While Marc-Antoine Corticchiato and Alexis Toublanc of Parfums d’empire discover the fabulous Andalusian beeswax and its very sunny notes (coffee, amber, cistus, liqueur) at Floral Concept, Julien, the son of the founder Frédérique Rémy, explains to me that the bees gather immortelle, which gives the warm, very “flamenco” note! Other items he shows me include rosewood from Peru, rectified petitgrain from Paraguay, and an ambrette which makes me think of Chanel N°18…
Why not take a break from the distillation process? Naturamole, biotech-derived natural compounds, opens the door for pure innovation. Abdelkrim founded his company 20 years ago and has since assembled a formidable workforce! This is where I’d put my money if I had a few million (but obviously I’m not the only one looking…)! The molecules have names you don’t remember, but they’re formed of champi, which is tripping…
There is only one step between the Naturamole stand and the Nez stand.
There is only one step between the Naturamole stand and the Nez stand.”I adored your book,” we hear over and over for Dominique Roques, our source-poet, who is signing copies while Anne-Laure Hennequin examines our perfume culture with a flip of her cards.
It’s 7 p.m., and I’m approaching the cocktail area when I run into Sébastien, a perfumer friend who shows me around his new house, Voegele. I’m handed a glass filled with a pink drink the same color as the carpet while being asked to sniff a guaiacwood accord (absolutely in style!): “a gin and tonic produced from concentrate.” “Is it alcohol-free?” “Of course!” I notice a trap.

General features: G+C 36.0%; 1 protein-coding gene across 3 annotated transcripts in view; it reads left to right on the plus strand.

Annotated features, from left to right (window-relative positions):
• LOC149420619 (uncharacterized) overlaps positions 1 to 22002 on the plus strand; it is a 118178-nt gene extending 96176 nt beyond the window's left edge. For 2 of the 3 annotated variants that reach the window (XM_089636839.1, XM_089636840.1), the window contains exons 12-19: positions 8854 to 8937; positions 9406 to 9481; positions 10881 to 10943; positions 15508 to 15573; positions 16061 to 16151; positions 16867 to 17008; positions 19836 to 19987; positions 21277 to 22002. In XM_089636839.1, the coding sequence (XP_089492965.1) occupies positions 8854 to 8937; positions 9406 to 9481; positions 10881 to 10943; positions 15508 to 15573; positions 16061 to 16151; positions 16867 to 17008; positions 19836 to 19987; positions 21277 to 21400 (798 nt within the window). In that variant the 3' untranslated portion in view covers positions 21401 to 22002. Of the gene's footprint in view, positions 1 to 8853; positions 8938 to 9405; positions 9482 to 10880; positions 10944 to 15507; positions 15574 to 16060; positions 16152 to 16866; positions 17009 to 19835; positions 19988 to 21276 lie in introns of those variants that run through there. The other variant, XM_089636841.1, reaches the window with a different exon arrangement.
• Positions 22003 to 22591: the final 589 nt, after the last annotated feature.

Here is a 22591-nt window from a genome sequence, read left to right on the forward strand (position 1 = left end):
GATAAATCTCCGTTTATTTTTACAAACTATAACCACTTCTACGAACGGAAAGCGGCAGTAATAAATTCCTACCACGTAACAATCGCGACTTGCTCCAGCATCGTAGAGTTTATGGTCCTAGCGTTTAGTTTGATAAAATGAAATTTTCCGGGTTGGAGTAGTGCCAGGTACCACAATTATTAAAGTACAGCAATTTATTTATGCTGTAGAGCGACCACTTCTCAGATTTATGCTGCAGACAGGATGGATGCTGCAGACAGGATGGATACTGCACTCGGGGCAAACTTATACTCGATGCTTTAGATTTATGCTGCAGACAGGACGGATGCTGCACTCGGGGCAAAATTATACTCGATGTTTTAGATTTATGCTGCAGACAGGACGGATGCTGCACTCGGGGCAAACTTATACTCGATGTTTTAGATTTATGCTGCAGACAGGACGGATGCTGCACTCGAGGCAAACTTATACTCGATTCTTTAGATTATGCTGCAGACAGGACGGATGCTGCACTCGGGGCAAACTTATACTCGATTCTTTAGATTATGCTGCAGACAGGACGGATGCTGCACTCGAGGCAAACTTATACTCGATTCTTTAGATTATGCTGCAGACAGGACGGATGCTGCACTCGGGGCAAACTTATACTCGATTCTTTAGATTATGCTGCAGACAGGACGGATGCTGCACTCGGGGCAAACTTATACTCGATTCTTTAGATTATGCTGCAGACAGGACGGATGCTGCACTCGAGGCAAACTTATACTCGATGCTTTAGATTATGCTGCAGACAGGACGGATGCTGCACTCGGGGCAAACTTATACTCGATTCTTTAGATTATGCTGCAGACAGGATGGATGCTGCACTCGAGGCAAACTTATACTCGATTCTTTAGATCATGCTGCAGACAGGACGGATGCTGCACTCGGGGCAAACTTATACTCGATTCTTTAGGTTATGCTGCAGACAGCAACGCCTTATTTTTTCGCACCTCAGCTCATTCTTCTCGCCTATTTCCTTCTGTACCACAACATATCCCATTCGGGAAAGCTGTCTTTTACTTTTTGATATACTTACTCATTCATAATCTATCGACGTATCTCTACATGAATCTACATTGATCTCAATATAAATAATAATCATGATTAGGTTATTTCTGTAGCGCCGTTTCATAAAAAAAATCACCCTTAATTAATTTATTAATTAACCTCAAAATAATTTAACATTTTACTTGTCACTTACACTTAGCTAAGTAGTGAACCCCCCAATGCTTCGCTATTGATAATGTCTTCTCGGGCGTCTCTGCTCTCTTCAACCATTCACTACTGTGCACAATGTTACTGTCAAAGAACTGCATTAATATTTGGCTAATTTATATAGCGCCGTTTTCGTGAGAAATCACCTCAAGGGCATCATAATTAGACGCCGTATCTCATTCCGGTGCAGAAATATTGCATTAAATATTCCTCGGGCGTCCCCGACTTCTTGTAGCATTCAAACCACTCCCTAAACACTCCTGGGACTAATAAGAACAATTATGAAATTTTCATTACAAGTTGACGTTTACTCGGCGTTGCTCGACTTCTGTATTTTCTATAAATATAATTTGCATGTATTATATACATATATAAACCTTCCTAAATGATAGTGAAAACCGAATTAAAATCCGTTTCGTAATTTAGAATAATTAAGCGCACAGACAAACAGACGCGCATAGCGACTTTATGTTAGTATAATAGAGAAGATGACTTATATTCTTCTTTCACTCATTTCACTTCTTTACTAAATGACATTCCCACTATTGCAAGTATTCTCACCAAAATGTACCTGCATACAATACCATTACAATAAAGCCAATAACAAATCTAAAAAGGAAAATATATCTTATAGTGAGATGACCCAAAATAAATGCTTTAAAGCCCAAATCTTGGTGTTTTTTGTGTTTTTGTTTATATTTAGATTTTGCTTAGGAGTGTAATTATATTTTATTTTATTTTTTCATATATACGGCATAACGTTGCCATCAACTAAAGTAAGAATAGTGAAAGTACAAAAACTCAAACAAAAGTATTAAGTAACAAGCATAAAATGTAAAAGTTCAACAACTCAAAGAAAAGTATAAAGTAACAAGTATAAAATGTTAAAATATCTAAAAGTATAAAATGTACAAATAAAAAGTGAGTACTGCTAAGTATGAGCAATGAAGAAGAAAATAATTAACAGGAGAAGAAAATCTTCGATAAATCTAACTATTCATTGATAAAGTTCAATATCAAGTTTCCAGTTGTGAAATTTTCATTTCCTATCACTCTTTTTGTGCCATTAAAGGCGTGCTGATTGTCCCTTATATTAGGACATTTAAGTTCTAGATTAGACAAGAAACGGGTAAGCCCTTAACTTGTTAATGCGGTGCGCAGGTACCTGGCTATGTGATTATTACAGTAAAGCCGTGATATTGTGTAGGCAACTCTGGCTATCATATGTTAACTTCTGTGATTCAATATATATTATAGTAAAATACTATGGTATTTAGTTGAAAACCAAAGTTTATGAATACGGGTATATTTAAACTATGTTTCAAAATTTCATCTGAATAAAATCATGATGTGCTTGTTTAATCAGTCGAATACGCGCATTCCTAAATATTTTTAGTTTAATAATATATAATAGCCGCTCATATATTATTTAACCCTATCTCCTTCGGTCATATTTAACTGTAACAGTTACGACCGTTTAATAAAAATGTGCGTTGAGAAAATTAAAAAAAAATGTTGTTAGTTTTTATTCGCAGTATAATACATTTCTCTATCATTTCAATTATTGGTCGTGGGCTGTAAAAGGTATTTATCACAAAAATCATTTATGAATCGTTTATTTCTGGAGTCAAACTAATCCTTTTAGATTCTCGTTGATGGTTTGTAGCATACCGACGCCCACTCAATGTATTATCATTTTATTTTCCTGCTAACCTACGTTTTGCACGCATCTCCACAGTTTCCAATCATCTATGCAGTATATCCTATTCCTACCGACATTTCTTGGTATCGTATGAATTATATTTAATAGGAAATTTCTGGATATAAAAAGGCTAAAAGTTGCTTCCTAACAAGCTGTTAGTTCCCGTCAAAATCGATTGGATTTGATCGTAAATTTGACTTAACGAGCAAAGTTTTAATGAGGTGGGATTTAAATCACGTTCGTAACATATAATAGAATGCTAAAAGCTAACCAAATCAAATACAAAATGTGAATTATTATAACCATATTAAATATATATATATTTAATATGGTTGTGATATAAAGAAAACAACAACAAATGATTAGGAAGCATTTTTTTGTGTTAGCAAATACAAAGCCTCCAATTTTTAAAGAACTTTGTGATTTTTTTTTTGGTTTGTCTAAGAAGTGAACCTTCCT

I realize I’m still a long way from seeing all of the exhibits, so I’ll have to pick up the pace a little. “More with less” is how I begin my second day in Japan. Takasago has everything in order: symmetry, chirality, and their Hedirosa, with its flowery, fruity, green, slightly metallic aroma, puts my nose back in the square. My favorite part is the exchange of business cards, which is done in Japanese tradition with both hands and always with reverence.
I take a closer look at the gorgeous paintings that depict the Symrise molecules three short strides further on: another way of seeing the notes through color… But how do we feel as we flee from the house next door? Other well-known molecules…
So, these are the notes that fled from the Synarome stand! When we compare the bases with and without Ambrarome, rhodinol, ethyl levulinate, vetiverol, algenone and isopulegol, ah yes, it goes beyond the thin walls of the stands…
Matthieu introduces us to six ingredients at Mane: purified pink grapefruit, the famous jasmine grandiflorum in the enfleurage method, which I find extremely fresh; and a specialty called Greencatcher, which is made up of 50% bigarade and is quite good and very clean.